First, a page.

Australian tycoon Clive Palmer seeks support to save nickel plant

Clive Palmer Image copyright Getty Images
Image caption Australian billionaire Clive Palmer made headlines in 2012 when he announced that he was building a replica of the Titanic

Australian mining tycoon Clive Palmer is seeking government support after a bid for money from a Chinese conglomerate was rejected.

Mr Palmer, who is also a politician, lost a court bid on Monday for a $48m (£32m) advance on disputed royalties from subsidiaries of Citic Ltd over an iron ore project.

He wanted to use that money to save his unrelated and troubled nickel business.

Queensland Nickel is one of Australia's biggest nickel refineries.

"I call on the Premier and the Treasurer to clear their diaries for urgent talks on these matters, for the sake of more than 2,000 local jobs," Queensland Nickel managing director Clive Mensink, who is also Mr Palmer's nephew, said in a statement to Reuters.

But local media reported that up to 800 jobs could be at risk.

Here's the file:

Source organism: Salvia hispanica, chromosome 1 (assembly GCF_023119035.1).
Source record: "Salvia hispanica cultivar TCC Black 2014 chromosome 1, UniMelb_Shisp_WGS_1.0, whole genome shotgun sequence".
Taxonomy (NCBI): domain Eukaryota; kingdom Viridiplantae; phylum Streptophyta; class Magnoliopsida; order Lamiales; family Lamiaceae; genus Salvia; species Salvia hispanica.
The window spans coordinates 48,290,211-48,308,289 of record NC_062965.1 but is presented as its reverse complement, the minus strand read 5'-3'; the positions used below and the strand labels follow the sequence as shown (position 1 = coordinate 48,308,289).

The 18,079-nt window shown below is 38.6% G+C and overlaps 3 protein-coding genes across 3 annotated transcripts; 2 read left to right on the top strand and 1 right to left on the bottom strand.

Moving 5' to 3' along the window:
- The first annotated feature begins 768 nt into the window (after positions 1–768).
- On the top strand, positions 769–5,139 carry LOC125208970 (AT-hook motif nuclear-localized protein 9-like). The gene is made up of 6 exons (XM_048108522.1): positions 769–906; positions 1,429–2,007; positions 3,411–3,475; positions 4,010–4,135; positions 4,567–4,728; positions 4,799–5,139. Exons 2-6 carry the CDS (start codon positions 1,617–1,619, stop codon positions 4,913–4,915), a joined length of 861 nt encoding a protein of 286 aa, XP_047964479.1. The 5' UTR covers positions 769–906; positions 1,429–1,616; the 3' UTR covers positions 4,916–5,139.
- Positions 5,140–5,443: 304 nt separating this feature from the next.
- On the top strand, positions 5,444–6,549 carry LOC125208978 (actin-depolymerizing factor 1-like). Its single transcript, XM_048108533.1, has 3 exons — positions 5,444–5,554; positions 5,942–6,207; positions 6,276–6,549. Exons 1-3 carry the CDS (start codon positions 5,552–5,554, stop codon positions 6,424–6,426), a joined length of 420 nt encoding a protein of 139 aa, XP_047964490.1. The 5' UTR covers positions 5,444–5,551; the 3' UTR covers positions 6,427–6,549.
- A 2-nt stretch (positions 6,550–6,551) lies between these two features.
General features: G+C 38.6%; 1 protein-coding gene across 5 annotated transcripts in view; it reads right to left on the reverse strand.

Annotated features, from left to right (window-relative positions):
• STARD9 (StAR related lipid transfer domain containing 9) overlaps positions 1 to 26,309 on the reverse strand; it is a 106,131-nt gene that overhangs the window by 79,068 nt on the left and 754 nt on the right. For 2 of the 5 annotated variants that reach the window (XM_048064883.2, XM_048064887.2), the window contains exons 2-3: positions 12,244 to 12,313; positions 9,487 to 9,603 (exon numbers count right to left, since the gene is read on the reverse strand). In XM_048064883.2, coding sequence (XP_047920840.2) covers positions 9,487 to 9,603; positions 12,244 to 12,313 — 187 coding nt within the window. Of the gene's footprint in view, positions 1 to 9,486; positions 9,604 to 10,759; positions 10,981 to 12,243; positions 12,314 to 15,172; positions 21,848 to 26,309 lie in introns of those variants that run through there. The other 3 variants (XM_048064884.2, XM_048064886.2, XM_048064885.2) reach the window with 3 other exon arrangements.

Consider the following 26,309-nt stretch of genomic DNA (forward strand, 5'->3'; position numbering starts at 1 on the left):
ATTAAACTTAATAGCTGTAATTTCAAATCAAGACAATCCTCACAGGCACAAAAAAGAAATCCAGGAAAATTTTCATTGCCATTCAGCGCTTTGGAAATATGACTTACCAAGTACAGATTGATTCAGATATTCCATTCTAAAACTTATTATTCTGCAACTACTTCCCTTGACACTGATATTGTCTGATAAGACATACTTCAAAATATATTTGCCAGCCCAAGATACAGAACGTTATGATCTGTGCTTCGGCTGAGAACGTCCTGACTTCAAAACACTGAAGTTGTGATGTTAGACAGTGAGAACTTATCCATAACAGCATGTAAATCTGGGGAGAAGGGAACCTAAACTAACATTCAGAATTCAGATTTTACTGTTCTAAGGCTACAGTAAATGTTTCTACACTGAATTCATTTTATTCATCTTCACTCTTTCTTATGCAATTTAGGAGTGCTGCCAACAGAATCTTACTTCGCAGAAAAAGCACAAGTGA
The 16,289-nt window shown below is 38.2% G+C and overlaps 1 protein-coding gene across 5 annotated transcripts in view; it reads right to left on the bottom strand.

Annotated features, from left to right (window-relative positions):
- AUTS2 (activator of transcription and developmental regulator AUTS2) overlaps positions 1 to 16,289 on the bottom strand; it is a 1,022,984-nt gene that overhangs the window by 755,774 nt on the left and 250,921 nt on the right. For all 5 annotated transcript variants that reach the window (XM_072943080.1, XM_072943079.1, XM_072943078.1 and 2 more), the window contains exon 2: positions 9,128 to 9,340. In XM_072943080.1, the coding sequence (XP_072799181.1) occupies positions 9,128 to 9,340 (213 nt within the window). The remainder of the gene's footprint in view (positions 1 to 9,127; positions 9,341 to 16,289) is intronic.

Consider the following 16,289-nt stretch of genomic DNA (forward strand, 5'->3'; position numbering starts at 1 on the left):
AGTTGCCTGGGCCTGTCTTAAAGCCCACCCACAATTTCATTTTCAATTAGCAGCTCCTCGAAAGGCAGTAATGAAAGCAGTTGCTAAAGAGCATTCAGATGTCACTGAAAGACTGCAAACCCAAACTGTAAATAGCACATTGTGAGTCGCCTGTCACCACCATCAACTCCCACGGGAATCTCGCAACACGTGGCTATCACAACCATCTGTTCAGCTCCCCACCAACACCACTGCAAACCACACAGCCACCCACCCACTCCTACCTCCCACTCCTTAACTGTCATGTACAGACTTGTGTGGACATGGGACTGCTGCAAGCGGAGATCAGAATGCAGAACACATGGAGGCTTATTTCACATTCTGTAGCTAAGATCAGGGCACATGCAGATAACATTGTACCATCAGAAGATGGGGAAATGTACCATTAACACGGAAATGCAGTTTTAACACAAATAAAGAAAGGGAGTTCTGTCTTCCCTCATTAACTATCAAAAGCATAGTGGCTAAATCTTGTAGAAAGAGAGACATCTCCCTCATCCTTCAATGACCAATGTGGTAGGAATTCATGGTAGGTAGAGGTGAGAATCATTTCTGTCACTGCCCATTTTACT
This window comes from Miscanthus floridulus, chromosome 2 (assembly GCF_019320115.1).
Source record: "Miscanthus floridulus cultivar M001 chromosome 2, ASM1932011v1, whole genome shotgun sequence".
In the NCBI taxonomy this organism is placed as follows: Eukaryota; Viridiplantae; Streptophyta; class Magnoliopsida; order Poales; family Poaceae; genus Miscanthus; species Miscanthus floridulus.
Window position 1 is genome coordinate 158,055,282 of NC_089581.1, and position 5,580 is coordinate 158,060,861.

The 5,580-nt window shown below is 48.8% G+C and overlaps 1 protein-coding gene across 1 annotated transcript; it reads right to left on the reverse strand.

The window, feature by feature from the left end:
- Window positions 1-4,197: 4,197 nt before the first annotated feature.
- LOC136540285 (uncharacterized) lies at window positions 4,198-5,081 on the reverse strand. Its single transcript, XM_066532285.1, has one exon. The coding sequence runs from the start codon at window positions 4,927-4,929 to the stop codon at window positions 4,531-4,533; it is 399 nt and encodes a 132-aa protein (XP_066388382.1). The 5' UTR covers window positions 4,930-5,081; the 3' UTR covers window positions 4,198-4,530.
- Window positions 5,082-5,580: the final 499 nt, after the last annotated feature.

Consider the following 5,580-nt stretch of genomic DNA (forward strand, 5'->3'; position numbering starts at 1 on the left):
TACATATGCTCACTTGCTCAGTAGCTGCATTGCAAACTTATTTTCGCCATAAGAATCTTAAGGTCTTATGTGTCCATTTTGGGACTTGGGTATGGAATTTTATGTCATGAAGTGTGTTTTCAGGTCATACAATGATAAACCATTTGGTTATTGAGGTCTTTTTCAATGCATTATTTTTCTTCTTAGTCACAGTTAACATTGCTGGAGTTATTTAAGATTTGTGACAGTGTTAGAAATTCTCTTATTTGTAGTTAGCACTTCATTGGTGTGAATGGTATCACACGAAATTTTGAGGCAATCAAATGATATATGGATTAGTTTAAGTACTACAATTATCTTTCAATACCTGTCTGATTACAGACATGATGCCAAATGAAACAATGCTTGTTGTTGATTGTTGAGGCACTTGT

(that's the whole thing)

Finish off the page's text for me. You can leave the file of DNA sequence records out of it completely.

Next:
Battle with Citic

Concerns over the refinery plant surfaced in October when Mr Palmer met with the state government, but at the time, he denied he was looking for a loan.

A spokesman for the Queensland Treasurer Curtis Pitt told Reuters news agency that the government was already asking for a meeting with Mr Palmer over the future of the refinery and had created an independent commission to investigate the matter.

Gaining access to financial and other records would be part of the talks on Tuesday, he said.

Meanwhile, in Monday's supreme court decision in Western Australia, Judge Paul Allan Tottle said the financial state of Mr Palmer's nickel business was a factor in the rejection for money from Citic.

"I am not satisfied on the evidence ... that the stark alternatives, namely grant the injunction or let Queensland Nickel suffer dire consequences, reflect an assessment of all options that one would expect to be considered when a major business is experiencing financial difficulties," he wrote in his decision.

Mr Palmer's company Mineralogy wanted to use an advance on royalties from Citic to save his unrelated Queensland Nickel business.

Subsidiaries of Chinese state-owned conglomerate Citic bought the rights to its Sino Iron project from Mineralogy for $415m in 2006 and agreed to pay royalties after production had started.

However, the two firms have been in legal battles over the amount that is to be paid. The Chinese firm said it is paying royalties for one agreement, while a second one is in dispute.

During the court case, Citic's lawyers questioned how the company could request payment from a long-running legal dispute and use it for another business.

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